On Monday, Legion fans were finally introduced to Harry Lloyd’s version of Charles Xavier. Episode three of the X-Men adjacent series introduced us to an entirely different Xavier than what the audience is used to. Instead of stalwart, stoic, straight-laced Patrick Stewart-esque Xavier, and instead of happy-go-lucky, carefree, James McAvoy-esque Xavier, the audience got a Xavier who was still learning his powers. The audience got a Xavier who is more like his son, David, than we were probably aware of.
And that’s the beauty of Legion. While many of the source characters are similar to the comics counterparts, they all just happen to be skewed enough that they fit into Legion‘s zany, hard to pin down aesthetic and time period. However, creator Noah Hawley almost considered bringing in Patrick Stewart or James McAvoy which would have solidified Legion in the X-Men continuity even more.
In an interview with The Wrap Hawley said, “We’re going to have to meet [David’s] parents eventually. Nobody fought us on it. There was a question obviously about what age is he? What’s the model? Is he the McAvoy age? Is he Patrick Stewart age? Should we try to get either of those actors to do it? Ultimately, I felt like we established our own alternate reality here on Legion, where it’s both 1964 and the future… I think I felt like the younger Xavier was actually more consistent with the timeline. But there’s something about David, if David meets his father and his father is his age, I think there’s something interesting about that.”
We could have had it all, Hawley. In the end, it was a good idea that Legion didn’t use Stewart or McAvoy to keep the show separate from the films. They are all still connected in some little way.
Lauren Shuler Donner, who serves as executive producer for Legion and has produced all of the X-Men films under Fox said, “I’m cognizant of his legacy. It is within the canon to show a younger Charles, a young, naïve, just-finding-his-powers Charles. So I think it sort of finishes a story, a Charles Xavier story, at the right time, in that Fox is now moving to Disney and there’ll be a whole new iteration. So [these] universes have synced in a wonderful coincidence.”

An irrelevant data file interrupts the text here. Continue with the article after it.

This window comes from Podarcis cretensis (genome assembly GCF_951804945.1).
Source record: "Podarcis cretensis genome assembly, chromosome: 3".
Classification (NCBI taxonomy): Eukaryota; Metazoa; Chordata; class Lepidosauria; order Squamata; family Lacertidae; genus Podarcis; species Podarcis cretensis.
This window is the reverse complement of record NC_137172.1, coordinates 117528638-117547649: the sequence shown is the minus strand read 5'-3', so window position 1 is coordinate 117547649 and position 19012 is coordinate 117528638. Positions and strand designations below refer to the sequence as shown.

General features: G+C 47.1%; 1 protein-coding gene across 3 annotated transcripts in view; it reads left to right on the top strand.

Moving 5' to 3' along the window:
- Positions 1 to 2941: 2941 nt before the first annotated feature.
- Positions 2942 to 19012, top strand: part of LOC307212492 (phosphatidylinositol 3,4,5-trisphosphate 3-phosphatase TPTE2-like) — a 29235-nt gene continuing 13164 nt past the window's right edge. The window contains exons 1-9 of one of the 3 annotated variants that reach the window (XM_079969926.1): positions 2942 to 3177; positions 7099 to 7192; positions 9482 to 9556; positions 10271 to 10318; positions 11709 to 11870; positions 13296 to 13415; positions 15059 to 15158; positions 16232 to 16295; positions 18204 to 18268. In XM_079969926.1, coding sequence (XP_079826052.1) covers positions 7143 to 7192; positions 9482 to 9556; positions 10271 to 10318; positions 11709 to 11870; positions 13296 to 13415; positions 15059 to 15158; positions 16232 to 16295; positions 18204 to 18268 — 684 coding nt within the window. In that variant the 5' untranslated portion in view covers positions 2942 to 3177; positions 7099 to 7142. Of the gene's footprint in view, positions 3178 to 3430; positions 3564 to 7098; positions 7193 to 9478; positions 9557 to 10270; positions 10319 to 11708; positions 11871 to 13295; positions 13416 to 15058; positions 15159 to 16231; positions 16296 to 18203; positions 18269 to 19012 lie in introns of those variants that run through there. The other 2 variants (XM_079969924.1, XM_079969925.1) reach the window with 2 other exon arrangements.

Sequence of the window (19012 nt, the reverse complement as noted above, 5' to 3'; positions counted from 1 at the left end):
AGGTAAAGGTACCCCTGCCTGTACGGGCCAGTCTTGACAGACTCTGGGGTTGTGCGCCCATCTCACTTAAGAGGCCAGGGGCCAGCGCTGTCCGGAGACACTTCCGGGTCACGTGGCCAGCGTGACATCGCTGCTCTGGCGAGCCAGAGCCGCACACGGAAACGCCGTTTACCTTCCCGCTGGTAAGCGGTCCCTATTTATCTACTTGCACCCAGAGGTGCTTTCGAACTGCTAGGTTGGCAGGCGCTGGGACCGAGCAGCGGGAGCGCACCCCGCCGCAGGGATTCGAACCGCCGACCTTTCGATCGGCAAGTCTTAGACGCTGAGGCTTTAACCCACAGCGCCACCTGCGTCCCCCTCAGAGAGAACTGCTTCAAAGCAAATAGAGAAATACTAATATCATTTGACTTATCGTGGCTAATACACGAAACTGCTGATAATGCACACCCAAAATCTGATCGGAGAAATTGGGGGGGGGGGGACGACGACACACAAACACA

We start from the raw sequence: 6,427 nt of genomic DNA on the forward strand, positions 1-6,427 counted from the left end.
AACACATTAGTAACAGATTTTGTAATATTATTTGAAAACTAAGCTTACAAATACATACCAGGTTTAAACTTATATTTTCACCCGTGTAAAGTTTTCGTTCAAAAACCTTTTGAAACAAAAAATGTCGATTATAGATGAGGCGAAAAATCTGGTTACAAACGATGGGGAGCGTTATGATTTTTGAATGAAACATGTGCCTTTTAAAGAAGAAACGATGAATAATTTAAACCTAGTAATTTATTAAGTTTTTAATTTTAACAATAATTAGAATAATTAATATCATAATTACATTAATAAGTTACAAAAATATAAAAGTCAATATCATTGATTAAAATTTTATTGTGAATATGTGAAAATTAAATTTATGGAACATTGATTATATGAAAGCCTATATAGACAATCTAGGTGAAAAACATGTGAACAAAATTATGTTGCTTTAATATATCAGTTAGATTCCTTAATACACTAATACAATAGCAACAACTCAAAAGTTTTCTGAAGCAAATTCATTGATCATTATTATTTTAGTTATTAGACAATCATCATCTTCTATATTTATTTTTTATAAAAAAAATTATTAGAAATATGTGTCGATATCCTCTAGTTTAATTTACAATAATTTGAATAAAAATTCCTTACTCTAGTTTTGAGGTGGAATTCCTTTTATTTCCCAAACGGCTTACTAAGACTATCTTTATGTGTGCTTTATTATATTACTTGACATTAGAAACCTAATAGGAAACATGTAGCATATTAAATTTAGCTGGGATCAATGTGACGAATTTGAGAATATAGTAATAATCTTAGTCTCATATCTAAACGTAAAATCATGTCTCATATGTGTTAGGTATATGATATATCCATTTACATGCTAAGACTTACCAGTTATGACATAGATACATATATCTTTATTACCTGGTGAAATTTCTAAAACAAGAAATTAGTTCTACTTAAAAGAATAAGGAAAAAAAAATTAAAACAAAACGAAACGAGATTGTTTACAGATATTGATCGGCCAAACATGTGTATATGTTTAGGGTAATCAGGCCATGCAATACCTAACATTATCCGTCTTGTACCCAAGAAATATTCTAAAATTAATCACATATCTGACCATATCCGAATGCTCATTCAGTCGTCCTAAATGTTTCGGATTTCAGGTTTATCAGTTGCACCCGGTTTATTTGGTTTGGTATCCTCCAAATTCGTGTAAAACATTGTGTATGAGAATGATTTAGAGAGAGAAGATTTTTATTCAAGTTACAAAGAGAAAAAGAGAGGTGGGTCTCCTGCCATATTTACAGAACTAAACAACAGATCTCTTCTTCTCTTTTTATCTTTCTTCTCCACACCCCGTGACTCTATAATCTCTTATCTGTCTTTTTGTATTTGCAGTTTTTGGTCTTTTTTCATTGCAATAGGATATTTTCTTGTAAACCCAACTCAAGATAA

So now what the fans are waiting for is how, when, and why David and Xavier will eventually square off. At least we know the why. At the beginning of episode three, Xavier is seen in Morocco after abandoning Gabrielle Haller, his wife and David’s mother, to fight Farouk, the mutant he discovers with a Cerebro that’s in beta testing. As we all know, the war with Farouk doesn’t exactly go very well. The episode ends with a harrowing image of Farouk in a rocking chair, cradling baby David, and calling him, “my angel” and “my beautiful boy.” It’s a stark image and one that leaves a nasty taste in my mouth.
One good thing about episode three is just how beautiful Gabrielle and Xavier’s relationship grows. It mirrors Syd and David’s relationship in season one. While I don’t particularly think Syd and David’s relationship is a healthy one, Gabrielle and Xavier’s relationship is quite nice. Gabrielle and Xavier are two very different people, both scarred from war (it’s implied that Xavier was a soldier in World War Two which sets Legion’s present smack in the seventies, a move that Hawley’s avoided before), and both willing to help each other.
“I always think that [Xavier], however strong his powers at that age were expressing themselves, but they were something that he wanted to do some good. And I think that Gabrielle allows him to do that,” Hawley says. “I think that he used it, the mind [to kill the enemy solider]. I think it opened himself up and he became scared of it. I don’t think anyone would know what happened in that tunnel besides you… Part of me wonders if he committed himself, or if he allowed himself to be brought there because he kind of has become lost.”
Adds Hawley: “The story from the comics is that he met Gabrielle in an institution and helped get her out of a catatonic state, and it was interesting to the degrees that it paralleled David and Syd’s story, and I wanted to look at that.”
Legion airs Mondays on FX at 10/9c.
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